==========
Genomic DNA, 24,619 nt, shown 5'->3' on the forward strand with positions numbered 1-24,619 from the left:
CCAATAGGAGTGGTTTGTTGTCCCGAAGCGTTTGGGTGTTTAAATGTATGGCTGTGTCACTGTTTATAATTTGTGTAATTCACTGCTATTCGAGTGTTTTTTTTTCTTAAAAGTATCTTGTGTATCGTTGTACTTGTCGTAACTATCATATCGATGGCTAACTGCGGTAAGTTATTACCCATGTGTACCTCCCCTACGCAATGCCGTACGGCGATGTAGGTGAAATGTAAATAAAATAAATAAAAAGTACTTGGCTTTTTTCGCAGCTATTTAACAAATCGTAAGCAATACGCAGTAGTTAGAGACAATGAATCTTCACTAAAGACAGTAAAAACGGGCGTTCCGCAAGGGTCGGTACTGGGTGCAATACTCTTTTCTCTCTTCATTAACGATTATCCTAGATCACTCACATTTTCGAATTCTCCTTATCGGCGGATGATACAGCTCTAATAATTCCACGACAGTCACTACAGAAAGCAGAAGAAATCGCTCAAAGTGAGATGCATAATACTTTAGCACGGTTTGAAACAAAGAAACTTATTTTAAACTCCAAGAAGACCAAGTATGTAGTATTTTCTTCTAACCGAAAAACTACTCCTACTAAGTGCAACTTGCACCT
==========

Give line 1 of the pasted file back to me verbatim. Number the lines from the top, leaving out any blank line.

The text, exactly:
Genomic DNA, 24,619 nt, shown 5'->3' on the forward strand with positions numbered 1-24,619 from the left: